That’s the full quote from Burke’s Reflections on the Revolution in France. As popularly understood, it refers to the links between our local communities (or platoons) and the larger state or culture. Though “little platoons” never appears therein, Robert Nisbet’s 1953 classic The Quest for Community helped popularize this line of thinking among conservatives. More recently, Yuval Levin’s The Fractured Republic uses the quote as a guiding principle.

    • #2
  3. Full Size Tabby Member
    Full Size Tabby
    @FullSizeTabby

    Old Bathos: The Great Society erred by inadvertently damaging family structures and thus breaking up needed little platoons but did not intend for that to happen.  The modern left wants a more complete destruction and on purpose.  And much in our entertainment, our media-mediated discourse, and even our consumer culture aid that project of dissolution.   

    Your pessimism may be justified. The last 15 months provided a glorious opportunity for the modern left to carry out its war on the little platoons of family and even more so small local formal and informal social associations. “You have nothing to contribute to your local society, so stay home.” “A visit with your grandmother will kill your grandmother.” “If you try to serve your neighbor your neighbor will die.” “If you get together with your neighbors to address a neighborhood concern the entire town will die” And a disturbingly large portion of the population went along with it. I am hoping that people are beginning to see how much we lost in our communities over that time, and will work hard to restore as much as we can where we can. 

    Last Sunday for the first time since March 2020 we used the previously standard practice of members of the congregation walking to the front of the sanctuary to receive communion. We had since in person worship resumed in September been using sealed cup and wafer packages that were distributed upon entering the sanctuary, and taken while seated by yourself. On Sunday I heard many, many comments after worship about the value of participating in communion as a community – the act of walking to the front of the sanctuary, and of seeing others of the community walking to the front of the sanctuary, and of being handed the individual communion elements by a community leader (one of the lay leaders of the church). 

    Vibrant little platoons of families and local communities are the bulwark against government control. The modern left has been able to inflict enormous damage on those little platoons. But, I don’t think the war is yet lost.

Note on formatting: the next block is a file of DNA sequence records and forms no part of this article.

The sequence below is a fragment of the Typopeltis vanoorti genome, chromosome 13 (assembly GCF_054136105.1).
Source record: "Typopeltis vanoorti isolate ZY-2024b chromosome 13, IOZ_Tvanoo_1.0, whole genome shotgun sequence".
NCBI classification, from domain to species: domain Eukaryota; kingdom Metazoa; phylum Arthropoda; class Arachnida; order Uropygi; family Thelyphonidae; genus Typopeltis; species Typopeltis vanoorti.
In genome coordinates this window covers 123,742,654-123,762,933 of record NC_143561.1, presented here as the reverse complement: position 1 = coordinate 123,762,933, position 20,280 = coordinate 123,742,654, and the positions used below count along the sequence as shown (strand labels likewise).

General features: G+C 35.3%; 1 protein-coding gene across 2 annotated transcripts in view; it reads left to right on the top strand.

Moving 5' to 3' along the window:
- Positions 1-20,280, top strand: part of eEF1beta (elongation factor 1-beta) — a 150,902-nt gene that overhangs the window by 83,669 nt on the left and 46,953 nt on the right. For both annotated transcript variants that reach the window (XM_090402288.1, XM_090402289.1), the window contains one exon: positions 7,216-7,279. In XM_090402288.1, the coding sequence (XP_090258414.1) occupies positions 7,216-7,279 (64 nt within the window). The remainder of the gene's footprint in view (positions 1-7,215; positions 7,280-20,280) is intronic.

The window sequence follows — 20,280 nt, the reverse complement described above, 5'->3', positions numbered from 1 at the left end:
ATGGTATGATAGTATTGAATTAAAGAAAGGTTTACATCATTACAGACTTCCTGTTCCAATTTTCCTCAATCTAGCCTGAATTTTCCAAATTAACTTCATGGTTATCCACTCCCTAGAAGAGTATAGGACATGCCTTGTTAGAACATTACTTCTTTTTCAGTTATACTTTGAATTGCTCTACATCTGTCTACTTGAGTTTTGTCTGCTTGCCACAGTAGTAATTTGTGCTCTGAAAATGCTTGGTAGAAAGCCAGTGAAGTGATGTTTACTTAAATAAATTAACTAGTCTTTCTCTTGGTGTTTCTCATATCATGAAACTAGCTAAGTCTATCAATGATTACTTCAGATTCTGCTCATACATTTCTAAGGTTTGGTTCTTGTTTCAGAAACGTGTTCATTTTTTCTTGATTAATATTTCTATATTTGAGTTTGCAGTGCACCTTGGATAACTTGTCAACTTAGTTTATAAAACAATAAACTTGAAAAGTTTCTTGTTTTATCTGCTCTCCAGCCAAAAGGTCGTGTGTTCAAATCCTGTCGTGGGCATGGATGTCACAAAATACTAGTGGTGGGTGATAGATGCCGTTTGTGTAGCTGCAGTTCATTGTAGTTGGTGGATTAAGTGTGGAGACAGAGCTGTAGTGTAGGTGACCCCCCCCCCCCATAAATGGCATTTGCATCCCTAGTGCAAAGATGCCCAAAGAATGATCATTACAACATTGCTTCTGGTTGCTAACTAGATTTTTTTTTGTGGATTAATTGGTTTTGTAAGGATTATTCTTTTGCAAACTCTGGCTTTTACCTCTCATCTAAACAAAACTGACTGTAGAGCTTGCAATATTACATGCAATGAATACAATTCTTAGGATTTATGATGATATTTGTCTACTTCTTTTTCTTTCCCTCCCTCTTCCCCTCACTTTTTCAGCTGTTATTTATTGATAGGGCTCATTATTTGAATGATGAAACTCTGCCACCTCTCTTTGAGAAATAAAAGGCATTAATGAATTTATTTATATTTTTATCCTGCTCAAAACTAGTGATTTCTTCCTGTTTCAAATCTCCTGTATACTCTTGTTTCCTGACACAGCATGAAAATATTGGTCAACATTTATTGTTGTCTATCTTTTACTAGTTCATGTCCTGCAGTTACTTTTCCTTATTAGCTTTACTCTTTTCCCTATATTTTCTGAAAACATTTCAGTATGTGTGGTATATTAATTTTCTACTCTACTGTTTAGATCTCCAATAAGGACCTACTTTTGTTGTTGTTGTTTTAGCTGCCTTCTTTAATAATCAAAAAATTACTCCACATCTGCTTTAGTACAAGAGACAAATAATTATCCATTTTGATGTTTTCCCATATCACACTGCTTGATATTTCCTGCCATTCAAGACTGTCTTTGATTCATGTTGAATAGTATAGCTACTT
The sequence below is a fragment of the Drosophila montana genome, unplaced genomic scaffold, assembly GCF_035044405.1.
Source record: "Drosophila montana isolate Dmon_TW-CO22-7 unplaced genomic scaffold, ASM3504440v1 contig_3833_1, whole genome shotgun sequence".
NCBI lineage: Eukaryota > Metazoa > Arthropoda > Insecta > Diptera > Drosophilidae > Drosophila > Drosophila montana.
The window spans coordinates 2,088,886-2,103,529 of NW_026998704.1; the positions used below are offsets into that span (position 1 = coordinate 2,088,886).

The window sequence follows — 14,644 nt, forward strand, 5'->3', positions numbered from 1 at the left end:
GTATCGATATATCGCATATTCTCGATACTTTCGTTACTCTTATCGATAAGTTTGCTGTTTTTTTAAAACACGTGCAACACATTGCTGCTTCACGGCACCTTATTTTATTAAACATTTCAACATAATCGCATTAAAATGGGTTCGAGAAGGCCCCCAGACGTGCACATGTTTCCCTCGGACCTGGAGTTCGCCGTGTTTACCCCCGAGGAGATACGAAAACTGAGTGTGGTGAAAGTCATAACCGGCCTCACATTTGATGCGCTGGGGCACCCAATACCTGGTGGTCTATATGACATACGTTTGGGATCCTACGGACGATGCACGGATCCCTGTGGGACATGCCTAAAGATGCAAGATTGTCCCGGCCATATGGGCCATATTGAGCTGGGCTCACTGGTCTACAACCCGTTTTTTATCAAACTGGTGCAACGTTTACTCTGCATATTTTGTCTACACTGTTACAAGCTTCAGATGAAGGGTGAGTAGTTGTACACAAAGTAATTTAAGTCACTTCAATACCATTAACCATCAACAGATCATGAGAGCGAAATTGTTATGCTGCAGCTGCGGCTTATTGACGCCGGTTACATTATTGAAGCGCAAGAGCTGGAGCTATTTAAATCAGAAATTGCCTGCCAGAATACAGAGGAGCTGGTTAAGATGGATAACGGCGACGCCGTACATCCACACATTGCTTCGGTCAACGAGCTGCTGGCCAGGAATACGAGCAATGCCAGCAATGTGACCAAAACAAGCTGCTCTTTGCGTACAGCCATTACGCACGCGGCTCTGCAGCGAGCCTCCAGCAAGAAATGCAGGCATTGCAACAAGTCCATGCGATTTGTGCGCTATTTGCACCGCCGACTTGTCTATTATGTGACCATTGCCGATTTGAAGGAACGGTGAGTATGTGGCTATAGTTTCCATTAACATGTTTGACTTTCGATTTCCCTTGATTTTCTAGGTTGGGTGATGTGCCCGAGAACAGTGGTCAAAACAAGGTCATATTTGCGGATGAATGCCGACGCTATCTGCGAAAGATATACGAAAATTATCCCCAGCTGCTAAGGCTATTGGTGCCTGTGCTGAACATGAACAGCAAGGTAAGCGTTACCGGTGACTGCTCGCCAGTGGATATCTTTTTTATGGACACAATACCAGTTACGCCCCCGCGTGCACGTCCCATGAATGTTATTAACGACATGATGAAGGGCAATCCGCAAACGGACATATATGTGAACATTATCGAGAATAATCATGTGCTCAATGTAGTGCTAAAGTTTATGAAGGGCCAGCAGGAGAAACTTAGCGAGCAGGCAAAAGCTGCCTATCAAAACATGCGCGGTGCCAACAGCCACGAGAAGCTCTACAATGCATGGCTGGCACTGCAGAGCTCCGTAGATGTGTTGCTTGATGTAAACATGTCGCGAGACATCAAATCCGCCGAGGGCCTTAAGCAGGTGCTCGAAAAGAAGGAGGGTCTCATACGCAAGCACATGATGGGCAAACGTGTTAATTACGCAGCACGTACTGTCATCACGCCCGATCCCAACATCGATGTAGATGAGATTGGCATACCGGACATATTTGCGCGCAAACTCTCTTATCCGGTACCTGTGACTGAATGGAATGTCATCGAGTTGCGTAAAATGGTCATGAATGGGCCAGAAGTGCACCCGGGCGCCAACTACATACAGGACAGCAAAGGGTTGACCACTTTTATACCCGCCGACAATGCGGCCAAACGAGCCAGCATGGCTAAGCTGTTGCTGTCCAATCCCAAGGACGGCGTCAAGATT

• #3
  4. DonG (2+2=5. Say it!) Coolidge
    DonG (2+2=5. Say it!)
    @DonG

    I think about half of the population wants to be ruled.  They are uncomfortable with freedom, choice, and consequences.  

    • #4
  5. Kelly B Member
    Kelly B
    @KellyB

    Old Bathos: Can the “little platoons” still be a source of common sense, basic values, historical perspective, and human connections if they become just echo chambers of social media garbage or merely the locus of our cable TV boxes?

    I’m starting to think that the bit in bold above is, if not the root cause, one of the major ones. Actually, I’ve been thinking that for years (and yet, we still have TVs in our house and keep watching them). Why interact with the family if a sitcom or sporting event or talent show is more entertaining? It’s much less effort. And never mind leaving home to interact with members of the community (especially after a year of huddling indoors becoming a habit). I’m quite pessimistic – and yet my husband and I are currently in search of a small town to move to, in hopes of having more interaction with neighbors than we do in our sprawling, air-conditioned, sidewalk-free Houston suburb. 

    I have a lot of admiration of families that turn off the electronics in order to have things like family game night. It takes a lot of will power to make that happen repeatedly.

    • #5
  6. Joseph Stanko Coolidge
    Joseph Stanko
    @JosephStanko

    Old Bathos: the conversations (“conversations” used in an artful way incorporating Aristotelian concepts) that promote virtue and value

    One problem is that we seem to be losing the ability to have civil conversations about politics, religion, or anything else important without devolving into a screaming match that ends in hurt feelings and damaged relationships.

    • #6
  7. WillowSpring Member
    WillowSpring
    @WillowSpring

    I have been reminded more and more lately of the quote by John Adams:

    “Our Constitution was made only for a moral and religious people. It is wholly inadequate to the government of any other.”

     

    • #7
  8. Kephalithos Member
    Kephalithos
    @Kephalithos

    Great piece.